Finance Execs Stay Longer, Have ‘Cloudy’ Futures

Finance and accounting folks at nonprofits are actively involved in decision making beyond their departments, playing active roles in decisions across their organizations. And regardless of organization size, a new study found the three strongest trends to be small, lean finance teams, cross-functional expertise for all staff, and being key decision makers for technology, software and services.

Austin, Texas-based software and service provider Abila, today released its “Nonprofit Finance & Accounting Study – Trends and Challenges Facing Nonprofit Finance Professionals.”

“Finance and accounting at a nonprofit organization has many different layers of complexity and nuance not often found in the for-profit world,” said Erika McNichol, Abila’s director of product marketing and co-author of the study. “What we found is that many of the finance and accounting professionals at nonprofits face some unique challenges and are very involved across the board in their respective organizations. At the same time, there is a concerted move to small, lean finance teams across organizations of all sizes,” she said. “In other words, there is significant expectation to do more with less without a drop in quality when it comes to reporting and managing multiple funding sources.”

More than two-thirds of those surveyed said they have at least a significant amount or considerable amount of influence across the organization. Almost a third said they have a small amount but 3 percent said they have no influence. Despite being involved in decisions throughout the organization, finance and accounting staff said that among the departments they are least engaged with are marketing and development/fundraising.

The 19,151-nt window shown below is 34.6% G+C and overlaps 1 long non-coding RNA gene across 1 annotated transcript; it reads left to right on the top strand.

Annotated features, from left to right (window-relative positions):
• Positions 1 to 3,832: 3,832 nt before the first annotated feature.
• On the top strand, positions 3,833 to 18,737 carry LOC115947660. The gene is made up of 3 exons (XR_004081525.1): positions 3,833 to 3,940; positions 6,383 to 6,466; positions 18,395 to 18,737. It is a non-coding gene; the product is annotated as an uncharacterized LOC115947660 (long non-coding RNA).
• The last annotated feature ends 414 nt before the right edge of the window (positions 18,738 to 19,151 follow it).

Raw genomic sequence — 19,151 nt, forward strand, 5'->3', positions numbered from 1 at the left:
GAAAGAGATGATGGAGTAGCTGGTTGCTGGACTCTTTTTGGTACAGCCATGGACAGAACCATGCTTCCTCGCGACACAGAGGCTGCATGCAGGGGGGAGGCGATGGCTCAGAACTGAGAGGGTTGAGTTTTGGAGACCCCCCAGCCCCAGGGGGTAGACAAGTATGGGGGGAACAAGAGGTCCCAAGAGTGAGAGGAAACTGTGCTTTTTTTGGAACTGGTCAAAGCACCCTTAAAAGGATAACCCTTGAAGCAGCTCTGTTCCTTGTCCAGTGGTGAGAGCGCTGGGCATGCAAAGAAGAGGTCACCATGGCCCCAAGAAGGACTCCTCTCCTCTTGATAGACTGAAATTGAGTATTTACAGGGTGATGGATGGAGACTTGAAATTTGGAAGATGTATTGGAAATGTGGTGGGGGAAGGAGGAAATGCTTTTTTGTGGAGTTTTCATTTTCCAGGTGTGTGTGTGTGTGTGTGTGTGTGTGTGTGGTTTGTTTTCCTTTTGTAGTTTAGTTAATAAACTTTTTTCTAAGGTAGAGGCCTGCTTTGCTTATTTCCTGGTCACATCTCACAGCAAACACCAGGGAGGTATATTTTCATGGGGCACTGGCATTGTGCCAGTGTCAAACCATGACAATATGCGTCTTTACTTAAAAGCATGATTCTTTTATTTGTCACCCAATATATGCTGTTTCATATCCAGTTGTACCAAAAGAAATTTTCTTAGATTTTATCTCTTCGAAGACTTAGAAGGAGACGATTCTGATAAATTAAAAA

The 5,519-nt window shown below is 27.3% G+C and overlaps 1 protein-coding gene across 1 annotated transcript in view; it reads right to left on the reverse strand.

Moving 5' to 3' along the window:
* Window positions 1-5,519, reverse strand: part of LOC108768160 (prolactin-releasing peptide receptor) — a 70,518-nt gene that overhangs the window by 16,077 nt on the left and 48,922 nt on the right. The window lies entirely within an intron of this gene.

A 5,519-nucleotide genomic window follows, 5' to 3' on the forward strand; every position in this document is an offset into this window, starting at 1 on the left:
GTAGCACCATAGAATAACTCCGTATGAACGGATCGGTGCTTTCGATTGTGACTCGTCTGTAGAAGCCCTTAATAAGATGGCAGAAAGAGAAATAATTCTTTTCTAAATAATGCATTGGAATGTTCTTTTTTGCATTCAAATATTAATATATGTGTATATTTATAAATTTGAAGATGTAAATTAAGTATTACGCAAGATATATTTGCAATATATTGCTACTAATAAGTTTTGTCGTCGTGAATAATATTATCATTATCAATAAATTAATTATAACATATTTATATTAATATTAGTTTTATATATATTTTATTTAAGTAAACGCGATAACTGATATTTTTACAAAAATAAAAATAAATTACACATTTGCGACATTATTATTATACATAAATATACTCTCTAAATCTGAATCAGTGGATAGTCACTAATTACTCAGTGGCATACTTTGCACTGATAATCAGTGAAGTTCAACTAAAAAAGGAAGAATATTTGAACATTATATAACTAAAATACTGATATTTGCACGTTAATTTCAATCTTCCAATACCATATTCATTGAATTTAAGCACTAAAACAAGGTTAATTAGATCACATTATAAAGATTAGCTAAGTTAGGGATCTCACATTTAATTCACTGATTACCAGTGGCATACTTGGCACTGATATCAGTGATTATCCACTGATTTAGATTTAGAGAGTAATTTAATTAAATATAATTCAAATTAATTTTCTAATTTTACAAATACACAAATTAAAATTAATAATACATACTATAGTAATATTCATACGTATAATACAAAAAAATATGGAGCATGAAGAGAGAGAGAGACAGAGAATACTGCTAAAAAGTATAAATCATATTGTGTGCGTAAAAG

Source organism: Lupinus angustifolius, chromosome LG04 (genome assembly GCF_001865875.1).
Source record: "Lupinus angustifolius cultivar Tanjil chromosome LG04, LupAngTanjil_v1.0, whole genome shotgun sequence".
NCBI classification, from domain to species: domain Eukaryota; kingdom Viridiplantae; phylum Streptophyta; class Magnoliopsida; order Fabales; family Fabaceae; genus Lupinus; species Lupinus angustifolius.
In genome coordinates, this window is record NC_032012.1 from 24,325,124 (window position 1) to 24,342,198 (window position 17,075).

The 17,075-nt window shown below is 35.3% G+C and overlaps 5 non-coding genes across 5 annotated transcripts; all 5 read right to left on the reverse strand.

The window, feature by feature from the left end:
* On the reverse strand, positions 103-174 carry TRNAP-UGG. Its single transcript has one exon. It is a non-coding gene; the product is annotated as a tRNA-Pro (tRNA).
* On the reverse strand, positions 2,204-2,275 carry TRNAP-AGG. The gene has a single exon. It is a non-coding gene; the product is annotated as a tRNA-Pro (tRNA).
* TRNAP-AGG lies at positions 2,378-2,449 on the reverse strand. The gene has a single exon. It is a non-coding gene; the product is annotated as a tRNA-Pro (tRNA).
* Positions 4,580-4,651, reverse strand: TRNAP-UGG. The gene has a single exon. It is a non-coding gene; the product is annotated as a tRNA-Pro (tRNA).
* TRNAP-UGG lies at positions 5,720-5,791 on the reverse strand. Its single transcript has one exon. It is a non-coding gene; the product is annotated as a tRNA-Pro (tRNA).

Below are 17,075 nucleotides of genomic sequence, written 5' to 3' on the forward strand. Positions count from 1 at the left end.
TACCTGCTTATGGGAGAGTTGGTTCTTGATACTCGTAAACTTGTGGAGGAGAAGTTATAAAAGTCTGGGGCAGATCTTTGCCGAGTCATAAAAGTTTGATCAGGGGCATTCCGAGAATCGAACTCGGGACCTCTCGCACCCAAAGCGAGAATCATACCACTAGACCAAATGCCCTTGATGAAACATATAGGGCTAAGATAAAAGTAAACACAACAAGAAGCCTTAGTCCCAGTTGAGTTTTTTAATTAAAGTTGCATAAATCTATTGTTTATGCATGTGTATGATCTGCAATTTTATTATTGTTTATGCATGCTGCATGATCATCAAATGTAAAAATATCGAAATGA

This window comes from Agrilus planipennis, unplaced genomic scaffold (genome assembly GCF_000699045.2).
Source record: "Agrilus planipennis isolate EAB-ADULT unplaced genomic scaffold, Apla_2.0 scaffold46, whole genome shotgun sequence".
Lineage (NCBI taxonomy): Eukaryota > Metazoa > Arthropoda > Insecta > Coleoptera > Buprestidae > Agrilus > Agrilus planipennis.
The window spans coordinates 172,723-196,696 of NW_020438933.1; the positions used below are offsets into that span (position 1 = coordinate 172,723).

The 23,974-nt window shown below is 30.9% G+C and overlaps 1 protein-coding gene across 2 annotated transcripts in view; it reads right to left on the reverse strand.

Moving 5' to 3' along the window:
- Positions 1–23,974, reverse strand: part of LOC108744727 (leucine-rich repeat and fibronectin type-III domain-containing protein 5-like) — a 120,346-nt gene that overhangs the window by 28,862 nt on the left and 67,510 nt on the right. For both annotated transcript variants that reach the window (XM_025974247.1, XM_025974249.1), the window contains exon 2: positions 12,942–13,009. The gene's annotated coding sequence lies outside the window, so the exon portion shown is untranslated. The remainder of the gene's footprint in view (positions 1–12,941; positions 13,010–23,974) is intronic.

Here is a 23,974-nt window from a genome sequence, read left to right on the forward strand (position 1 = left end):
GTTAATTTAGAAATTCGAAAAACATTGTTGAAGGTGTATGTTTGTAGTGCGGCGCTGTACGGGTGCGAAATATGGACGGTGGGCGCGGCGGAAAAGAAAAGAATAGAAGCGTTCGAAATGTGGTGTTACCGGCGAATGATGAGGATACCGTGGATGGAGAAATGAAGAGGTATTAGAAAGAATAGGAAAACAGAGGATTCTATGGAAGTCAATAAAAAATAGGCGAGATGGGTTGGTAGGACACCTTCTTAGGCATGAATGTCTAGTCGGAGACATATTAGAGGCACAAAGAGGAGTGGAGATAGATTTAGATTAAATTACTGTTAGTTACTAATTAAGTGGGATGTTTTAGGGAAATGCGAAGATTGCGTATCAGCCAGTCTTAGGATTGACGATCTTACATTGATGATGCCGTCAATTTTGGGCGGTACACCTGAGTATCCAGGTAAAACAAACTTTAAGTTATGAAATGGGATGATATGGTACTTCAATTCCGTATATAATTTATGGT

“There appears to be a missed opportunity or missed connection between the finance and fundraising departments,” McNichol said. “Closer collaboration between the two departments will likely increase finance’s strategic involvement in the organization as well as a clearer vision of how, when, and where dollars are used to fulfill the mission,” she said.

Employee turnover is identified as a major trend across the entire organization yet ranks low among department trends, suggesting that finance employees have longer tenures than other departments. Larger organizations, those reporting more than $10 million in annual revenue, were more likely to report staff turnover as a trend, at 48 percent, compared with 37 percent for smaller organizations.

Larger organizations were more likely to adopt cloud-based technologies (68 percent) than smaller organizations (56 percent). Almost 1 in 5 respondents said cloud-based technology is not at all important but just as many said it is extremely important. Some 45 percent deemed it at least very important or extremely important.

Smaller organizations were more likely to have a mix of full-time and part-time staff (65 percent versus 51 percent) or outsource elements of accounting and bookkeeping (27 percent versus 18 percent).

The biggest challenge facing finance and accounting staff are interruptions, 49 percent, by a wide margin over other challenges:

  • Reporting, 23 percent;
  • Training new employees, 20 percent;
  • Staff management, 17 percent;
  • Managing HR activities, 14 percent;
  • Budget planning, 13 percent;
  • Development activities/gift entry, 12 percent;
  • Staff meetings, 11 percent;
  • Strategic planning, 10 percent; and,
  • Billing, 10 percent.

Almost three-quarters of those surveyed expect growth in the next three years, with the highest percentages found among children’s charities or youth development (89 percent) and the lowest among hospitals (61 percent).

The full report can be downloaded at www.abila.com/financestudy

Abila commissioned Strop Insights to survey more than 350 nonprofit finance and accounting professionals in the United States who work at organizations with annual revenue of $1 million to more than $50 million. Online surveys took place between Sept. 20 and Sep. 30, 2015.